The end of the beginning: Gene therapy finally comes of age

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The age of human gene therapy has at last begun in earnest. This new era presents both tremendous opportunities and hope for our patients, but also brings unprecedented challenges, as accelerated discoveries and expensive new treatments are creating new clinical, political and ethical challenges.

I’ll share some USF Health research efforts to advance gene therapy for neurological diseases – but, first, some context.

Following the discovery of the structure of DNA in the 1950s, medical researchers predicted we would soon decipher the molecular mechanisms of hereditary diseases, enabling us to then genetically engineer treatments for those disorders shortly thereafter.  Although progress over the next several decades was far slower than anticipated, the launch of the Human Genome Project in 1990 made that future seem imminent.

However, in the late 1990s, the tragic death of a young patient volunteer (due to a systemic reaction to an adenovirus vector), along with a series of technical and clinical trial failures made effective gene therapy again seem like a distant dream.  Nevertheless, progress resumed in the mid-2000s and technological advances finally translated into effective clinical treatments over the ensuing decade.

In 2018, the FDA issued its first approval for a true in vivo gene therapy of a hereditary disorder (hereditary retinal dystrophy), and another for hereditary transthyretin amyloidosis, both of which are devastating diseases with no truly effective previous treatments.  These approvals were quickly followed by several more, including treatments and a possible cure for hereditary spinal muscular atrophy (SMA), a progressive and fatal paralyzing disease of infants and children.

Over the last year, a host of new therapies entered the pipeline for testing and FDA consideration. Many have shown robust and often dramatic Phase 2 and 3 evidence of efficacy.

Several USF Health Morsani College of Medicine (MCOM) researchers are on the front lines of these studies:

  • Juan Sanchez-Ramos, MD, PhD, director of the USF Health Huntington’s Disease (HD) Center, received a $2 million NIH grant to develop and test a smart nanoparticle delivery system for placing gene therapies more precisely (and noninvasively) into areas of the brain affected by HD. He is also now launching an antisense oligonucleotide gene therapy study in HD patients. HD results from a triplicate repeat gene mutation, which mutates the huntingtin protein into a toxic form; this new therapy blocks production of the mutant protein, slowing or even arresting the disease.
  • Theresa Zesiewicz, MD, director of the USF Health Ataxia Research Center, is working with a group of industry partners to develop gene therapy strategies for Friedreich’s ataxia (another triplicate repeat disorder).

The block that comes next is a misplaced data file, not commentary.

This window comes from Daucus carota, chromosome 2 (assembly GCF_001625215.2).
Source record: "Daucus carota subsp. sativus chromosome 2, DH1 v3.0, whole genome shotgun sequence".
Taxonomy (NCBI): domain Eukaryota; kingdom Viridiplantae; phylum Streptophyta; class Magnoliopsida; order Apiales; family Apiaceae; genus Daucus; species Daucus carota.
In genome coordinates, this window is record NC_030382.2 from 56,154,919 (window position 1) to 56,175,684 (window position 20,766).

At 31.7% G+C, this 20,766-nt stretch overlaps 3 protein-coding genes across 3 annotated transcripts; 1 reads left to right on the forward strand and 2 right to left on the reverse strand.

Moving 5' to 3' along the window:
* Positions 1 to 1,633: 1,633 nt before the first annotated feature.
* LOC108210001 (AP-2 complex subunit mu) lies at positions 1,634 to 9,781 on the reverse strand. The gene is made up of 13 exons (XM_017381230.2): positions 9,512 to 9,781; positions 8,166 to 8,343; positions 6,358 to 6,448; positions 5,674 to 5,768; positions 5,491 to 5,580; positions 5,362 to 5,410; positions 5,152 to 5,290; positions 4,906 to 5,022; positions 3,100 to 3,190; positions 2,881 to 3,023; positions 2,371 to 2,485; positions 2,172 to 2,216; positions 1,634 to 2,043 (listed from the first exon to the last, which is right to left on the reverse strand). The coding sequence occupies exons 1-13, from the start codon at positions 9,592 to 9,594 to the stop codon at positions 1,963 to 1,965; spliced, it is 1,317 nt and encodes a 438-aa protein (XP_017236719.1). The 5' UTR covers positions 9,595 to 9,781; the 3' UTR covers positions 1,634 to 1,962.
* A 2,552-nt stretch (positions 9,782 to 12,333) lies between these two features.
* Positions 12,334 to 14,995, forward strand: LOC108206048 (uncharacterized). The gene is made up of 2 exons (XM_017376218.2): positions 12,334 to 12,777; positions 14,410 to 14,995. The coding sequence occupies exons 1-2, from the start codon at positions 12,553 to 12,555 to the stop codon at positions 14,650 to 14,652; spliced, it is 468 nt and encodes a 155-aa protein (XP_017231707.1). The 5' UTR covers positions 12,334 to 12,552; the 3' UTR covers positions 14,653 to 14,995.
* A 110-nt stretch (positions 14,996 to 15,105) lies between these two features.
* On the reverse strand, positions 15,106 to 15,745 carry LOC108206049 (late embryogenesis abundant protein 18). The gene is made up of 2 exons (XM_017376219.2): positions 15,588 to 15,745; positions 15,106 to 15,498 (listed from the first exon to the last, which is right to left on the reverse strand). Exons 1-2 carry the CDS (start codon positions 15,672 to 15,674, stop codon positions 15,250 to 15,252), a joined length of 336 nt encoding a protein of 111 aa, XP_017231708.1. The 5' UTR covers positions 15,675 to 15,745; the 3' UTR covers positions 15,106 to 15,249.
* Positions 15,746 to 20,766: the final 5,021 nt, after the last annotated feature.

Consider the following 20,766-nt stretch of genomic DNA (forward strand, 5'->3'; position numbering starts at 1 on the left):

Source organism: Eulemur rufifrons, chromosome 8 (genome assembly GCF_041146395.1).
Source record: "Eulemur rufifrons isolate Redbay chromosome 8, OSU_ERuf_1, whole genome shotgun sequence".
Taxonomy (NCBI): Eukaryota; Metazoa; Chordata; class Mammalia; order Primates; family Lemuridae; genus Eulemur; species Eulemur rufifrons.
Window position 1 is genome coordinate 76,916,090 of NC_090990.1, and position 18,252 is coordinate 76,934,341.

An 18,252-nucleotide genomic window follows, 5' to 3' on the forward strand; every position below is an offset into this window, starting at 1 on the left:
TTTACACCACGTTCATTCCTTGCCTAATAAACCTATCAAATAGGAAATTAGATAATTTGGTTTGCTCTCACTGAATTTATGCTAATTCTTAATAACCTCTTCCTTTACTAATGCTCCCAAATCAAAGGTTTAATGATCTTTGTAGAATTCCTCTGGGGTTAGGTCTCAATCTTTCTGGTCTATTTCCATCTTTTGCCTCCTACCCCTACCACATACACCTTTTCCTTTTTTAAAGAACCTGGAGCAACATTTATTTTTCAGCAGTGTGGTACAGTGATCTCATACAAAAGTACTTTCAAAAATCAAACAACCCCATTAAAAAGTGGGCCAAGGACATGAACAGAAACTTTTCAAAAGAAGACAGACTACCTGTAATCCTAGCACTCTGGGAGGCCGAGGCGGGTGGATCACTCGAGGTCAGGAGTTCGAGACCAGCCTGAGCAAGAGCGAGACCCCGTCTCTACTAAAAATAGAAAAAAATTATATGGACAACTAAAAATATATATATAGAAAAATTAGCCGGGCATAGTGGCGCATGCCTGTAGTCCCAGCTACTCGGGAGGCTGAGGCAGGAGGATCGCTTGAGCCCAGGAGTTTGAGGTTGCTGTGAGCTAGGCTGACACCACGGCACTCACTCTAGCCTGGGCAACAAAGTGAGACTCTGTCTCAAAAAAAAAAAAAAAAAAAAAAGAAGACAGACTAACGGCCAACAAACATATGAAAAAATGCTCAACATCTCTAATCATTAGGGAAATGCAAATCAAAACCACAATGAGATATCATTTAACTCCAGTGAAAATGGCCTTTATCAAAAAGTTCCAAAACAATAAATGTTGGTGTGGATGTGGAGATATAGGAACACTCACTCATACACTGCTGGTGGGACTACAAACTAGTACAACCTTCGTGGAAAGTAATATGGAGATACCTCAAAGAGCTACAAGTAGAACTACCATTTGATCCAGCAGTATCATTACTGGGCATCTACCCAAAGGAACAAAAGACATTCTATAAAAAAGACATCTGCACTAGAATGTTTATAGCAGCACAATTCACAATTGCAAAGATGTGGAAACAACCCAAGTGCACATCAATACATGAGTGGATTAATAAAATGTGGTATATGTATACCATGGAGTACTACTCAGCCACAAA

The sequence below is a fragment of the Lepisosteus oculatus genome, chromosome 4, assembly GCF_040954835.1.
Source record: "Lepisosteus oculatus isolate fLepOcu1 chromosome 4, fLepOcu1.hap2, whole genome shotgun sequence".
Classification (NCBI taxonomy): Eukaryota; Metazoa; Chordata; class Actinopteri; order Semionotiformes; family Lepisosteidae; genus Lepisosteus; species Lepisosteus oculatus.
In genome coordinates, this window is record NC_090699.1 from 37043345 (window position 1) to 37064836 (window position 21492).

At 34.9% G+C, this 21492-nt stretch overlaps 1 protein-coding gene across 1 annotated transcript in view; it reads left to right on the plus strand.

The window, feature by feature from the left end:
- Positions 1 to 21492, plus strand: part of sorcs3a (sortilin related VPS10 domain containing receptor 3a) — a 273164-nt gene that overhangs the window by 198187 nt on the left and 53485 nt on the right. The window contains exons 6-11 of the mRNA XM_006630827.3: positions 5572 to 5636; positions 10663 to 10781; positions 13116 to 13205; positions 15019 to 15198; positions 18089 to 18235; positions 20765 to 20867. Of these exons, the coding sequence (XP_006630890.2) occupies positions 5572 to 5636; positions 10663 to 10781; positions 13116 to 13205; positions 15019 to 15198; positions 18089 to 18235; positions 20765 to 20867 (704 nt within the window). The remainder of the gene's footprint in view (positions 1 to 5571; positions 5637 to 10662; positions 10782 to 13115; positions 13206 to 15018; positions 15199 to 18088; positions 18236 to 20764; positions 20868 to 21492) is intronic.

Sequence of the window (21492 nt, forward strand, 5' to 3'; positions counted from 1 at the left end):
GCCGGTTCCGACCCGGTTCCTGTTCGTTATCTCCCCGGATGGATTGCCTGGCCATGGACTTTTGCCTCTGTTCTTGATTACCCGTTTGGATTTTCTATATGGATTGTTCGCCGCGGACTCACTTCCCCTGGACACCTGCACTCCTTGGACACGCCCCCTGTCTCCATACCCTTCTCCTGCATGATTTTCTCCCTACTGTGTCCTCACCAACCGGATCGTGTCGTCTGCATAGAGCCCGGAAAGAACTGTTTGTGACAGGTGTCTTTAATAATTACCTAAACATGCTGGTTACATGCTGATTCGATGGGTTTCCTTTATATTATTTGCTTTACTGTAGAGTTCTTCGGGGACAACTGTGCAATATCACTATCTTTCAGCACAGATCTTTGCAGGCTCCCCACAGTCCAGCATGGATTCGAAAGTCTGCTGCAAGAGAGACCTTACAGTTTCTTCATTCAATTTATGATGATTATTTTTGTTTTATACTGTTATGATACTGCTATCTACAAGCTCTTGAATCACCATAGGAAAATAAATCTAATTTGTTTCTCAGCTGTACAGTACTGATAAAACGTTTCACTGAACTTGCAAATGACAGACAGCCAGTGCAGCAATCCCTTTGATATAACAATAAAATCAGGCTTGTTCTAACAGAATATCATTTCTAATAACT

• Tuan Vu, MD, director of the USF Health ALS Center, is exploring potential human studies of a gene therapy for one of the most common forms of hereditary amyotrophic lateral sclerosis (SOD1 ALS), in collaboration with the company that just secured FDA approval for its SMA gene therapy.
  • Bob Hauser, MD, director of the USF Health Center for Parkinson Disease (PD) and Movement Disorders, is collaborating with a pharma company on genetic modulation of the production of alpha-synuclein (a pivotal protein in the pathogenesis of PD) in animal models, and to consider how this might be adapted as a therapy for human PD.

Many other outstanding MCOM translational and clinical researchers are now also entering this rapidly expanding arena.

With these advances and many more to come, this modern era of gene therapy continues to build excitement.  However, scientific progress has been so rapid that the world’s health systems are struggling to keep up with the integration and adoption of these new technologies. In particular, the cost of targeted gene therapies can impede their widespread use in clinical practice; pharmaceutical companies have priced many of these new therapies (some of which may actually be lifetime cures), at the multimillion dollar mark for each patient treated.

Beyond gene therapy, new genetic engineering technologies have profound implications for humankind. The world’s scientific, ethical and governmental bodies are now striving to quickly define where the boundaries of this technology should be, and grappling with when and how to discourage premature human experimentation in sensitive areas.

As controversy in other areas where science and politics intersect has demonstrated, surmounting these challenges together as a worldwide community may, in the end, be the ultimate hurdle to overcome as we enter the brave new world of gene therapy.

Clifton L. Gooch, MD
Professor and Chair, Department of Neurology
USF Health Morsani College of Medicine